Surety EDU: The differences between surety bonds and insurance might surprise you

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This article is the first installment of our Surety EDU series, which is brought to you by nationwide surety bond agency SuretyBonds.com. Check back next Friday for another in-depth look into how surety bonds work.

No matter how much or how little you know about bonding, you’ve probably heard the terms “surety bond,” “surety bond insurance,” “surety insurance” and “bond insurance” used interchangeably. In all actuality, when you hear one of these terms, the topic being discussed is a surety bond, plain and simple. Within the surety industry, there’s no such thing as surety bond insurance, surety insurance or bond insurance. These terms are slang that have evolved as people strive to better understand surety bonds and how they relate to the insurance industry.

So where does the confusion stem from?

If you’re wondering what surety bonds are, don’t worry because you’re not alone. The surety bond market is a little understood niche within the insurance industry. Although the surety bond market functions within the insurance industry, surety bonds and insurance policies should not be confused. There are three primary reasons people mistakenly assume “surety bond” and “insurance” are synonymous.

1. Surety bonds are underwritten by insurance companies.

Although both insurance policies and surety bonds are underwritten by insurance companies, their individual structures differ. Insurance policies are two-party contracts that include the policyholder and the insurance provider. Surety bonds are three-party contacts.

  • The obligee is the person or government agency requiring the bond to ensure an individual or business fulfills a certain obligation.
  • The principal is the person or business that purchases a surety bond as a guarantee that an obligation will be fulfilled.
  • The surety is the insurance underwriter that issues the bond, thereby guaranteeing that the principal will fulfill the obligation as outlined in the bond contract.

2. Surety bonds and insurance policies both provide financial protection.

Although both insurance policies and surety bonds provide financial protection, the party who is ultimately responsible for the financial protection differs. Insurance providers assume that a certain number of claims will be paid out over time. Calculating this loss ratio is crucial to predicting the likelihood of future claims.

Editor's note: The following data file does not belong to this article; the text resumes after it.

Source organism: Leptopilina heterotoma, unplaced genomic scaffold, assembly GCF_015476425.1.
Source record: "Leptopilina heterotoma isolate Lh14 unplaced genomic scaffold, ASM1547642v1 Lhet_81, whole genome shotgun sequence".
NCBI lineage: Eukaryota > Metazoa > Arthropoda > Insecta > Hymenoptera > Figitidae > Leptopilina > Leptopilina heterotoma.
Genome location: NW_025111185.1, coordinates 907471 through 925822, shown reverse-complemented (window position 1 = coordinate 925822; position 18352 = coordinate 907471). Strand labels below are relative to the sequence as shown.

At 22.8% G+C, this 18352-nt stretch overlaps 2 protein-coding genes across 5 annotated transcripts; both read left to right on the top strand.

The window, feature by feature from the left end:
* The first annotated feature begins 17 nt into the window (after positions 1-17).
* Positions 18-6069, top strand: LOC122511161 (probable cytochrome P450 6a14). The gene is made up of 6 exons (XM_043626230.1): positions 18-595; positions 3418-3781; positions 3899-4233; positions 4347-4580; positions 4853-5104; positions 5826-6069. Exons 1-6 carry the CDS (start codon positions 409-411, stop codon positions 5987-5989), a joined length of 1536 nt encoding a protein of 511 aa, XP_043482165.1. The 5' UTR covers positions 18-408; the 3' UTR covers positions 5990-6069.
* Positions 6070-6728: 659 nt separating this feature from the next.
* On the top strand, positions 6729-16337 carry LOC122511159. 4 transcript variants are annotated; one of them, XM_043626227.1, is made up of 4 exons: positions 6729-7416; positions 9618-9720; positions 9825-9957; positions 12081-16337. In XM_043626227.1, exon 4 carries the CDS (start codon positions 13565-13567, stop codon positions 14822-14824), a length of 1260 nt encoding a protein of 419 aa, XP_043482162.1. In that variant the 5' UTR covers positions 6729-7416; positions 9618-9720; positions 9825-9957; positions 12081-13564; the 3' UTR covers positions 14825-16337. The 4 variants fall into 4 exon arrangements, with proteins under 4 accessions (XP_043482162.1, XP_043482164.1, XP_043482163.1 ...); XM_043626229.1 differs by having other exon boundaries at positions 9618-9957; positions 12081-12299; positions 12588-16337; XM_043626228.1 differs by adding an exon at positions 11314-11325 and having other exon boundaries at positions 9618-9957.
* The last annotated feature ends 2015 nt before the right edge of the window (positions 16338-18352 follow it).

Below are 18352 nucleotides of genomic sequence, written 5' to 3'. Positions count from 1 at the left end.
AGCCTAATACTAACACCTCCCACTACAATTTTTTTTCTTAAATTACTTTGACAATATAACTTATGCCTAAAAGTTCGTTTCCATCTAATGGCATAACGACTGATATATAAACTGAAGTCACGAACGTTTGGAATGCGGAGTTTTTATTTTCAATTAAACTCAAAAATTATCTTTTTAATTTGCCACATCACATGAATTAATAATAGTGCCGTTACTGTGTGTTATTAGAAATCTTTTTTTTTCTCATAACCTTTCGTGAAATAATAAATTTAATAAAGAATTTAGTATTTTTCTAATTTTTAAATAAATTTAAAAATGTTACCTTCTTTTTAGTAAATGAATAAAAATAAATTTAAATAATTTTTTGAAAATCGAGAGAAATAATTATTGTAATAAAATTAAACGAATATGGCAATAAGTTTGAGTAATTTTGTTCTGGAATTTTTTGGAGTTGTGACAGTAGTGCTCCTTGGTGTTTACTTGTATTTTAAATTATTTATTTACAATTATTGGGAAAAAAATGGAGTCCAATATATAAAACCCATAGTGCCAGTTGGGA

When an insurance provider underwrites a specific insurance policy, it calculates the risk by considering the likelihood that a claim will be made against that individual, which directly affects the premium an individual pays for his or her insurance policy. If a valid claim is made against an insurance policy, the insurance provider pays the claim accordingly and absorbs the loss.

This is not the case with surety bonds.

When an insurance provider underwrites a surety bond, no losses are expected. The surety will pay valid claims, but it will then require full reimbursement from the bonded principal. As such, surety bonds actually function more like lines of credit rather than insurance policies.

Surety bond risk is calculated based on the inherent risk associated with the bond (how many claims have been made on the certain bond type in the past) combined with an individual’s ability to repay the surety if a claim is paid. This is why credit is such an important indicator of risk in the surety market.

A low credit score indicates that an individual has had problems repaying owed funds in the past. A principal with low credit is far less likely to reimburse the surety than a principal with high credit. As such, an individual’s credit worthiness almost always affects the bond’s premium, which is why applicants with poor credit scores typically pay higher surety bond rates. (A few low-risk surety bond types don’t require a credit check, however, and are issued to all applicants for a flat rate.)

3. Surety bonds regulate the insurance industry.

Further confusing the language surrounding bonding and insurance is the fact that insurance professionals themselves frequently have to purchase surety bonds before they can be legally licensed to work in certain states.

The government agencies that regulate insurance professionals in many states  require that insurance brokers file insurance broker surety bonds. Depending on a bond’s specific contractual language, it might protect consumers against insurance professionals who:

  • use inflated or false quotes to increase profit
  • coerce consumers to purchase inappropriate insurance products
  • encourage customers to misrepresent themselves or their financial situation on insurance applications

If a bonded insurance professional fails to fulfill the obligations as outlined in the bond, then the bond’s obligee can make a claim on the bond to recover losses. As discussed earlier, if a claim is paid by the surety, the individual insurance broker who broke the bond’s terms will be expected to repay the surety.